You may have noticed yourself in past years feeling less energy or more depressed during the winter months. Perhaps you’ve wondered if you have Seasonal Affective Disorder or SAD because of how different you feel when the seasons change.
It is especially important for people to be informed on how the seasons can affect their mood, especially this year as the situational depression from the pandemic may intensify due to the winter blues.
After reading this blog you will learn about the symptoms of the disorder, why people can feel different in the winter, common treatments, and lifestyle considerations so you can have the resources to feel confident in the cold and darker months.
Symptoms of Diagnosis
According to medical journals, around 4 to 6 percent of Americans have SAD and they estimate another 10 to 20 percent of people to have a mild form of winter depression. The farther north you go, the higher the prevalence is of people who have seasonal depression. Not surprisingly, it is women who are most at risk.
Looking into the DSM, the diagnostic manual for mental health professionals, SAD is most often recognized by individuals suffering symptoms of depression two years in a row that correlate with the seasons. This can look like feeling low, irritable, or tearful. Many people will feel tired and lethargic and notice changes to their sleeping patterns. With SAD, a person may feel less interested in what they like to do, become more inactive, and may also crave carbs and sugars resulting in weight gain. Someone who suffers from severe SAD may even have thoughts of suicide or of harming themselves.
It is important to talk to your doctor or counselor if you are recognizing any of these symptoms in your own life. SAD primarily affects people in the winter months, although these symptoms can affect people in the spring and summer as well.
Why is it the ‘Winter Blues’?
In the winter months, it might make sense that more people would be sad because of cold weather or being at home more often, but the primary culprit is less sunlight. Having more hours of darkness impacts your circadian rhythm, better known as your body’s internal clock related to your sleep-wake cycle.
Research has been exploring how increased darkness can influence our inner production of hormones and neurotransmitters. For some, what occurs is the overproduction of the melatonin hormone which causes sleepiness. For others it could be reduced serotonin activity which leads to symptoms of depression. This could be because of less vitamin D production in the winter.
Trying Light Therapy
Since SAD can be a reaction from getting less sunlight, many people use light therapy to help reduce symptoms. You may have heard of light boxes or light visors that mimic the light you can get by being outdoors. This is typically used in the morning for about 30 to 60 minutes each day and can help improve mood and motivation. If this is successful, it becomes a regular part of the morning routine until springtime when they can experience more natural daylight.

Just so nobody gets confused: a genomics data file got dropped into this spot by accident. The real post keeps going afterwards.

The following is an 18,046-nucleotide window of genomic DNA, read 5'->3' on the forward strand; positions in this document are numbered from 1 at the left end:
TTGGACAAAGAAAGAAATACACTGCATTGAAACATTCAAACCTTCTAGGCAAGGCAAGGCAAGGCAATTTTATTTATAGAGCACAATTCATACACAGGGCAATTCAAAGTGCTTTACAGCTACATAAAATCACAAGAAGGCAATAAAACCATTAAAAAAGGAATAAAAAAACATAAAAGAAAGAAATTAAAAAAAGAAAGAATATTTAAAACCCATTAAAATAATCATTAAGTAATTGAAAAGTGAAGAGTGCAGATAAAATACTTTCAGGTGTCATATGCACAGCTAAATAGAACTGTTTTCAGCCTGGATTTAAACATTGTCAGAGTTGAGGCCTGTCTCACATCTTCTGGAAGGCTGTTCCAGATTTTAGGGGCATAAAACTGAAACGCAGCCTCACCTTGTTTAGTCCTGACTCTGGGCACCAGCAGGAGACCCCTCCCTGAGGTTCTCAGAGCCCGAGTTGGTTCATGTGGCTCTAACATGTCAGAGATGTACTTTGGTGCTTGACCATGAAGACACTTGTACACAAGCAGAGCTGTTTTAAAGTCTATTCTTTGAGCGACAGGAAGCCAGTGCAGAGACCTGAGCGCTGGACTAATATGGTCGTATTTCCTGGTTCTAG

Other forms of treatment include antidepressants, vitamin D, or counseling with a therapist trained in treating depression, or a combination of some or all of these options. It is important to consult with your medical provider to help make a plan that fits your needs and provides you with support in evaluating treatment effectiveness.
Preparing for Darker Months
Whether or not you have full blown Seasonal Affective Disorder, consider how you tend to feel during the winter months. Many people may have mild responses that show up in their life as a significant change in their energy and mood.
You may have had a habit of going to the gym or attending parties in the winter to help lift your spirits. Without those options, this may be the time to adapt your strategy to consider the impact of the pandemic to make sure you are caring for yourself during this time.
Below are some ways to help boost your mood this winter season:
- Develop a Routine: As much as you can, stick to a regular time of going to bed and getting up in the morning, as this helps to regulate your circadian rhythm. This, in addition to paying attention to your eating patterns and how you fill your time, will aid in building stability.
- Time Outside and Exercise: Even if it is a 10 minute walk outside, soak up any daylight you can while also providing your body with some movement. Exercise can help combat symptoms of depression and create space for yourself.
- Hygge: This is a Danish word that embodies the art of ‘cozy’ and how cultures near the arctic circle thrive in winter. Practicing hygge can look like creating a comfy reading nook, lighting a candle, or making a cup of tea. Are there activities you like that embrace the winter months to build enjoyment?
- Connect: Let your friends and family know if you tend to struggle in the winter and schedule some check-in’s together. Having meaningful social interactions reduces isolation and can improve your mood. You might learn that other people value your support as well.
- Counseling: SAD can make a huge impact in your life and it can be difficult to know where to start. Going to counseling can help you feel supported and learn new ways to manage symptoms.
If you suspect that you have Seasonal Affective Disorder or struggle during the winter months, Pure Health Center is here to help. Please reach out today to learn more about how counseling can work for you.